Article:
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Watching for Water Rats

Australian water-rats are active during the day as well as at night.  They are most often observed swimming on the surface, especially in the evening or early morning.


However, the animals also frequently emerge from the water to eat (sitting up and holding their meal in their forepaws) or run along the river bank or shore searching for food.  A feeding “table” consisting of a pile of yabby claws or mussel shells on a rock or log (or boat deck) is often the best clue that the species is present. 

Water-rats grow to about 50 to 70 centimetres in length (including their tail) and can weigh up to 1.3 kilograms.  The colour of the head and back may be nearly black (with golden-yellow belly fur) or some shade of brown or grey (with fawn- to cream-coloured belly fur).  In all cases, the tail has a conspicuous white tip


Mention the word "rat” and images of two introduced pests - the black rat and brown rat - spring to mind.  In fact, the Australian water-rat (Hydromys chrysogaster) is a native species that was a natural part of our environment long before its Eurasian rodent cousins arrived on ships carrying the early colonists. 

The water-rat (also known as rakali) is an extremely attractive animal which is found in most parts of Victoria.  Its ecological role is much the same as that of otters living on other continents.  The water-rat also has many otter-like features, including a thick coat of soft fur, a blunt and densely whiskered muzzle, partly webbed hind feet and a furry, tapering tail.

Water-rats are known to eat aquatic insects, yabbies, mussels, shrimps, and frogs (and even cane toads in northern Australia).  Their formidable set of teeth can also be used to kill fish, tortoises and water birds, occasionally up to the size of small ducks. 

Although water-rats are fully protected by law, many continue to die in submerged opera house nets and similar enclosed traps set for yabbies and freshwater crayfish.  Anglers are instead encouraged to use open lift-style nets or baited lines (without hooks) as inexpensive and effective methods for catching yabbies and crays.    

Australian water-rats occasionally come into conflict with humans when they raid fish farms, devour pet food left on suburban porches, steal bait from anglers, and leave piles of mussel shells on the decks of moored boats or the remains of cane toads around the edges of swimming pools.

Killing or relocating a “problem” water-rat is both illegal and subject to hefty fines.  In any case, such actions will almost certainly be ineffective given that dispersing juveniles are likely to occupy a vacant home range very quickly.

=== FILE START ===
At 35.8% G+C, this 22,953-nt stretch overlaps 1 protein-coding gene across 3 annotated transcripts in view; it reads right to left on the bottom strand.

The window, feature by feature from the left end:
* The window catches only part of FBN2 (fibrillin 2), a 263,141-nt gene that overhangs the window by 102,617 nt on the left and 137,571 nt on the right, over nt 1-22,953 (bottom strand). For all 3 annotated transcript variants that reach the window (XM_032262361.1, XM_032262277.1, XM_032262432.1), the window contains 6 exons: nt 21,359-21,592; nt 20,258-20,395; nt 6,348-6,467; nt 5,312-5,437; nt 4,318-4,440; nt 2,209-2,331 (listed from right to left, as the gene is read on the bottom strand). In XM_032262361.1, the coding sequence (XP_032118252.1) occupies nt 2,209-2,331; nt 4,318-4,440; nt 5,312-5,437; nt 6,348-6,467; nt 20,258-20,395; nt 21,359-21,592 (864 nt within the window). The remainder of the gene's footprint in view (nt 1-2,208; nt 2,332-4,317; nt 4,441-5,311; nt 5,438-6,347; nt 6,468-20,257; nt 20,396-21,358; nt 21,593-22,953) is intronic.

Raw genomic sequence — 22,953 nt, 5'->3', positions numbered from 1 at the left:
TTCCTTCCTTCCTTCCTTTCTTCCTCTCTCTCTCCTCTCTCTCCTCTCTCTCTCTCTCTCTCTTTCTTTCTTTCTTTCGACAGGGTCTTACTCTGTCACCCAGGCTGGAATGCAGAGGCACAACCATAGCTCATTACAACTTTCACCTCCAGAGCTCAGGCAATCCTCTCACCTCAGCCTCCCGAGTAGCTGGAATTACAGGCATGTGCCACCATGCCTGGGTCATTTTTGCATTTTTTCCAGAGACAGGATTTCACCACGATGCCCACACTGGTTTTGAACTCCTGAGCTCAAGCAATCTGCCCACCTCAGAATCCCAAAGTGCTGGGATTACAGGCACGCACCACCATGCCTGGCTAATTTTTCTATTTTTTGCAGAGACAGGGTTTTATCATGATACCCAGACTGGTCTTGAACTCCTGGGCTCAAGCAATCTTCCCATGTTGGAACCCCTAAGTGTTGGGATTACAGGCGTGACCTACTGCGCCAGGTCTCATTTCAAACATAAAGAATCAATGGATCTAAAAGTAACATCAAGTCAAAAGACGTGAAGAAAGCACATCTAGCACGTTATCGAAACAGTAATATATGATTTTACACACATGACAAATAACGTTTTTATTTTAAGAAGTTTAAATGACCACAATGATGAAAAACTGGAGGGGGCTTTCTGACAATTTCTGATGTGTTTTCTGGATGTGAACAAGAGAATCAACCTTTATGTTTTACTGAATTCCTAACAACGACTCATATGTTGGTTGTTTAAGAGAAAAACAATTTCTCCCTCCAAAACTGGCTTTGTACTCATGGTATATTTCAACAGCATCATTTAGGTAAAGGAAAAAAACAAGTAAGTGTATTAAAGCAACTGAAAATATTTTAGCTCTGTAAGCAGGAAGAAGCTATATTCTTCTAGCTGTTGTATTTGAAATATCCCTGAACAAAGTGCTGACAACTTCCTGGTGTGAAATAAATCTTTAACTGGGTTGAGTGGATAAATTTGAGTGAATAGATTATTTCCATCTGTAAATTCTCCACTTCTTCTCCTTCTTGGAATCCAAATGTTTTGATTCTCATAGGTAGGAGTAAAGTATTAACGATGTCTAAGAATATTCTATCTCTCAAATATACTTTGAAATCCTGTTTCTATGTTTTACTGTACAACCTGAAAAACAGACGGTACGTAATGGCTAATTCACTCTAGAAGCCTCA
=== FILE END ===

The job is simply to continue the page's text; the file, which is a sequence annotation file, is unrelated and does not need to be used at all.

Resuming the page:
A better solution is to learn to live with water-rats by rat-proofing areas where you don’t want the animals to go, and not leaving fish scraps or other food around that will attract them.

If you are experiencing problems with rakali, please let the Australian Platypus Conservancy know the details and we’ll do our best to help.  By sharing such information it should be possible to develop workable solutions to deal with unwanted behaviours.

Rakali is a difficult species to study and little is known about its current status and distribution.  However, there is considerable evidence that numbers have declined in many areas.  The Australian Platypus Conservancy is working in partnership with various management agencies to find out how water-rat populations are faring across Victoria.  Because rakali is a top predator, the information will also help to monitor the health of the state’s waterways.

You can make a vital contribution by reporting all sightings of water-rats (including if you find a dead one).  Simply email the date and location of any sighting with any additional comments to (or phone 03 5157 5568).  Sightings from the past are welcome (even if you can only provide an approximate date) as they often help to establish how populations may have changed over time.  Reports from areas outside Victoria are also welcome.  All information is entered on a secure database and is only used for conservation purposes.



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When did you see water-rats?

How often have you seen water-rats?

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Name of lake/creek/river/water body:

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If possible, provide a GPS reference, CFA map reference or description of location in relation to named roads or other public landmarks:

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Australian Platypus Conservancy

PO Box 22, Wiseleigh VIC 3885